Coastal dunes in Northwestern Europe were subject to substantial scrub expansion during the past decades, a process often considered as a major problem for conservation management. This paper explores this process in De Westhoek nature reserve (Belgium), focussing on the three major constituents of the early scrub: Salix repens, Hippophae rhamnoides and Ligustrum vulgare. We study changes in dominance pattern between 1953 and 2010 based on vegetation maps and the demography of these species based on growth ring counting. We relate this data to the edaphic factors soil moisture and soil age. Early scrub development occurred in three phases: (1) rapid, mainly secondary scrub expansion after release of grazing pressure, (2) a main shift in relative abundance of the three main species, and (3) further succession into tall scrub and woodland along with local scrub decay. Edaphic factors play a major role in vegetation dynamics, but their relative importance diminishes along with landscape ageing. Simultaneously, the outcome of competitive interaction between scrub species, in which population demography plays a key role, gains importance. Primary and secondary scrub development seem to converge in terms of dominance patterns of S. repens, H. rhamnoides and L. vulgare. Spontaneous decay of mainly L. vulgare offers an opportunity for dune managers for the restoration of herbaceous dune vegetation with high conservation value.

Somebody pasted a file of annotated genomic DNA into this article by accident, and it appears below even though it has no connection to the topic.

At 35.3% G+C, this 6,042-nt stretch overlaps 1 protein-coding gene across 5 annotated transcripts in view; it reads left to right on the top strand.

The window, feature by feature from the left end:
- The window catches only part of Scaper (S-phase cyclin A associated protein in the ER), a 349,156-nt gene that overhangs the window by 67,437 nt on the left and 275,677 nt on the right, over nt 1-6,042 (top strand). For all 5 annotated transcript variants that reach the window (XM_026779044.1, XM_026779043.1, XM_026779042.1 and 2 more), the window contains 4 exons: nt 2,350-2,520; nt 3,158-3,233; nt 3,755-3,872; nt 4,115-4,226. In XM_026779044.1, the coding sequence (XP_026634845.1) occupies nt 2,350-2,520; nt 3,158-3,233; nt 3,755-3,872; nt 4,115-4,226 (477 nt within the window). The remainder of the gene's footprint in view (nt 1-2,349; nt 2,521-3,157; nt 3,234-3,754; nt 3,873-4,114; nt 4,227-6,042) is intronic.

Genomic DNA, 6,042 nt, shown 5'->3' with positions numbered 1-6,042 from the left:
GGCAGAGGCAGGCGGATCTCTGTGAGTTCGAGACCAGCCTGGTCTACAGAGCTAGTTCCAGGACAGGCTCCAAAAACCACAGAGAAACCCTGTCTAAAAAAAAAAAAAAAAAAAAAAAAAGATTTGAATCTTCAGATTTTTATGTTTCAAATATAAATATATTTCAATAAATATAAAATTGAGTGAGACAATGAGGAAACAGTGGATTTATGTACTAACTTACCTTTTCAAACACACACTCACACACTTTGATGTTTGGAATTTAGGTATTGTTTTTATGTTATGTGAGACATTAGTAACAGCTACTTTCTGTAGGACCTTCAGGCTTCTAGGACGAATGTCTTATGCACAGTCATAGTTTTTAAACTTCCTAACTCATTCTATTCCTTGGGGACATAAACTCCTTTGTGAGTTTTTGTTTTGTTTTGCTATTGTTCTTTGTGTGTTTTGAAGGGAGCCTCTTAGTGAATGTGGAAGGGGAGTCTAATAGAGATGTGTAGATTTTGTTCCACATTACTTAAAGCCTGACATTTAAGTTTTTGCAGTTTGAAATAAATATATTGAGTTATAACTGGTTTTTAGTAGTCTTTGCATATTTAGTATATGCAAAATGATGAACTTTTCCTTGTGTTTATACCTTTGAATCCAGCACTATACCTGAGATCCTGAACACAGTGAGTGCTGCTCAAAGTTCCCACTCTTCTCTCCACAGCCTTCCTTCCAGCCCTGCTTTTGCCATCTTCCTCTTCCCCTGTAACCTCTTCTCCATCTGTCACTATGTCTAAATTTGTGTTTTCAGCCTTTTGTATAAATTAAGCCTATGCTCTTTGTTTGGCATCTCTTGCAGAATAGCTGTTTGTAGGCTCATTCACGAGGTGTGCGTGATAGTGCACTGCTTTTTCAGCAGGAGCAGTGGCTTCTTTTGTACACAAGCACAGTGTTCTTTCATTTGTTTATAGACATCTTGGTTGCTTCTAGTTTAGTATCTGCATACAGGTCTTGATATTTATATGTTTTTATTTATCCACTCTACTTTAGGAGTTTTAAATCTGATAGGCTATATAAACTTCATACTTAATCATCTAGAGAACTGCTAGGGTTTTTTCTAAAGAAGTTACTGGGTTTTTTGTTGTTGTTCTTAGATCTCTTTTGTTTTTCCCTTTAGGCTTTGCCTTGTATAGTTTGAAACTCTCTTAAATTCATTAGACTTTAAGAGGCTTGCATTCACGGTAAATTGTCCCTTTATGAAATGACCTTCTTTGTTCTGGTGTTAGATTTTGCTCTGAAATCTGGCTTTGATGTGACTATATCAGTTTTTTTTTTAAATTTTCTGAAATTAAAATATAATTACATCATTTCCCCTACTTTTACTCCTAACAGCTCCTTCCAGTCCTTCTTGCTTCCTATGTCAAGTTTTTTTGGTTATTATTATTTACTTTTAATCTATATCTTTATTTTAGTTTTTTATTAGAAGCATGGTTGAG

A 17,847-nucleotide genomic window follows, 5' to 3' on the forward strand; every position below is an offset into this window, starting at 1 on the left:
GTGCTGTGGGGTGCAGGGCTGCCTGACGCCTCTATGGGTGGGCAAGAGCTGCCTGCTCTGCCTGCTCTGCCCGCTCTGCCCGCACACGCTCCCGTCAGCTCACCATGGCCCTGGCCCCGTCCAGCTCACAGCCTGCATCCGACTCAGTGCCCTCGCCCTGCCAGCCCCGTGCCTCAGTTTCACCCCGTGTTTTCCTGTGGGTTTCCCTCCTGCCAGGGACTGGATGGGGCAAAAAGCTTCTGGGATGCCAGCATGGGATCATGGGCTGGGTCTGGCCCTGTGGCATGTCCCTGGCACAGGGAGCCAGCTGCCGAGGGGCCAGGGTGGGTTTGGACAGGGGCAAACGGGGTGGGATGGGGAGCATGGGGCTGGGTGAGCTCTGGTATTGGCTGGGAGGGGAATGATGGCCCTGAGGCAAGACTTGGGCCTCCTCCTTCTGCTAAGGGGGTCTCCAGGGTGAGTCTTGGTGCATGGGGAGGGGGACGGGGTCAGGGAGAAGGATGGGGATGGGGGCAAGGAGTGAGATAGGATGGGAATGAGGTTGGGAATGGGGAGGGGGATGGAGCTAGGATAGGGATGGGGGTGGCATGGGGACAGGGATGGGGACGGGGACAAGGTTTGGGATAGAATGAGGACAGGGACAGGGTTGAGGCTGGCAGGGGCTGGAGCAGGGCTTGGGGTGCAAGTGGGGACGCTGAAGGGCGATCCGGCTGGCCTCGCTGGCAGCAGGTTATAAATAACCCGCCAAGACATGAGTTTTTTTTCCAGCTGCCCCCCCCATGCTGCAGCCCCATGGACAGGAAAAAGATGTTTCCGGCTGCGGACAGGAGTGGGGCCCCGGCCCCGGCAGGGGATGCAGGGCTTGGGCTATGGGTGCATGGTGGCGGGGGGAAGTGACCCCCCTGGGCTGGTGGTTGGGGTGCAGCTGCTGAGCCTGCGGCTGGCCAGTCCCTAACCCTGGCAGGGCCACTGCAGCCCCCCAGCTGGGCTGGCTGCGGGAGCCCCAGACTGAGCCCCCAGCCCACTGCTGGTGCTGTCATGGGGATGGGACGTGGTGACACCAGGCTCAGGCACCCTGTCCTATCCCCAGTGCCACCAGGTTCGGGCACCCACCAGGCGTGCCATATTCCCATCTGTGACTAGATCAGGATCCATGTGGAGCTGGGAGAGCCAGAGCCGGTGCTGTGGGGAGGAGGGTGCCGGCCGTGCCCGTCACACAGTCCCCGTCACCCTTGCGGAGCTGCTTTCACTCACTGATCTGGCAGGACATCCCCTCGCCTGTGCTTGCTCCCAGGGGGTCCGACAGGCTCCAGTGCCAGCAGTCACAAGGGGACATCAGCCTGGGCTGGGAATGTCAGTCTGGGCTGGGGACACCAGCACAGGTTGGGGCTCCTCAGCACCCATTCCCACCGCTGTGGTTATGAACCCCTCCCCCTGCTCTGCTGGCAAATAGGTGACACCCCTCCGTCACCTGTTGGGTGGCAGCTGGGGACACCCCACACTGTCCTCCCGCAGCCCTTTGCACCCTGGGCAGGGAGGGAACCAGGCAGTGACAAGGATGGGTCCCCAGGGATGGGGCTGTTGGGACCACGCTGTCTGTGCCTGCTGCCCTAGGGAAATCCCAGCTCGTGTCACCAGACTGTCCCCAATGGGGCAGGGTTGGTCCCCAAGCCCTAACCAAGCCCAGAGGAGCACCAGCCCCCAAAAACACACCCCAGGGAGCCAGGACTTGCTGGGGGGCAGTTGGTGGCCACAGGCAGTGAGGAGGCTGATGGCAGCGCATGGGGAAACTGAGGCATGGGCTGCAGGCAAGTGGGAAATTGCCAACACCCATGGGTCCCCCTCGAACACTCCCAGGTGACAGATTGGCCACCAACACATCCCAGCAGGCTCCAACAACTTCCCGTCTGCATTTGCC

Thematic List 2020
- Protected nature
- Beaches and dunes
- vascular plants (Tracheophyta)